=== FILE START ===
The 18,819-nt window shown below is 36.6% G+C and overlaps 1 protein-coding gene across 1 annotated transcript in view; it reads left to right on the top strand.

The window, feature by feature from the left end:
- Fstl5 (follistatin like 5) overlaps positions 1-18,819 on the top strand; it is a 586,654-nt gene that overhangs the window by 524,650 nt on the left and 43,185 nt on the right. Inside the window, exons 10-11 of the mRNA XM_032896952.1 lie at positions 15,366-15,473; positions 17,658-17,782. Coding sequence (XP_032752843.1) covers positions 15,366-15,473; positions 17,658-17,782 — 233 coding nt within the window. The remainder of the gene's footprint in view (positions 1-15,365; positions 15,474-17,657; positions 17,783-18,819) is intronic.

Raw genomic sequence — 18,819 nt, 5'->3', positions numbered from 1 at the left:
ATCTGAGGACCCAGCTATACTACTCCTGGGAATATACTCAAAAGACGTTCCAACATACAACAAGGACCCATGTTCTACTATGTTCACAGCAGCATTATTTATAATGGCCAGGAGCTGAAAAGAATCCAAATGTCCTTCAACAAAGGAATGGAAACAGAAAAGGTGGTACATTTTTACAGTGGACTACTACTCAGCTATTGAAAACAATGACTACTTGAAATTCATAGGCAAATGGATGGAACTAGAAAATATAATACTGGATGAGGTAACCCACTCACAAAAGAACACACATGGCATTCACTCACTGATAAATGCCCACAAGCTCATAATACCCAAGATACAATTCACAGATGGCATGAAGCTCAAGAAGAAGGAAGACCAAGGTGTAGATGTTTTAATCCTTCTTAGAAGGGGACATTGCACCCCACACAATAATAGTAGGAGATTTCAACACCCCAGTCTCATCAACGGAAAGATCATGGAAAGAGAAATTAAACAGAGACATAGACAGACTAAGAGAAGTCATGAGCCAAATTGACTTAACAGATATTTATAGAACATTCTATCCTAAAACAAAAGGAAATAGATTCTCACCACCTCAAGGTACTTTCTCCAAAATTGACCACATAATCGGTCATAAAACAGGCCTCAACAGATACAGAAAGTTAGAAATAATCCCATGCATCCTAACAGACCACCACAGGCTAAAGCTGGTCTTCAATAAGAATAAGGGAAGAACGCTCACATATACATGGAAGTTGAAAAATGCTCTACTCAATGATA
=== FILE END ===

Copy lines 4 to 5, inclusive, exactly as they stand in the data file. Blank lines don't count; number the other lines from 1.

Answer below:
Raw genomic sequence — 18,819 nt, 5'->3', positions numbered from 1 at the left:
ATCTGAGGACCCAGCTATACTACTCCTGGGAATATACTCAAAAGACGTTCCAACATACAACAAGGACCCATGTTCTACTATGTTCACAGCAGCATTATTTATAATGGCCAGGAGCTGAAAAGAATCCAAATGTCCTTCAACAAAGGAATGGAAACAGAAAAGGTGGTACATTTTTACAGTGGACTACTACTCAGCTATTGAAAACAATGACTACTTGAAATTCATAGGCAAATGGATGGAACTAGAAAATATAATACTGGATGAGGTAACCCACTCACAAAAGAACACACATGGCATTCACTCACTGATAAATGCCCACAAGCTCATAATACCCAAGATACAATTCACAGATGGCATGAAGCTCAAGAAGAAGGAAGACCAAGGTGTAGATGTTTTAATCCTTCTTAGAAGGGGACATTGCACCCCACACAATAATAGTAGGAGATTTCAACACCCCAGTCTCATCAACGGAAAGATCATGGAAAGAGAAATTAAACAGAGACATAGACAGACTAAGAGAAGTCATGAGCCAAATTGACTTAACAGATATTTATAGAACATTCTATCCTAAAACAAAAGGAAATAGATTCTCACCACCTCAAGGTACTTTCTCCAAAATTGACCACATAATCGGTCATAAAACAGGCCTCAACAGATACAGAAAGTTAGAAATAATCCCATGCATCCTAACAGACCACCACAGGCTAAAGCTGGTCTTCAATAAGAATAAGGGAAGAACGCTCACATATACATGGAAGTTGAAAAATGCTCTACTCAATGATA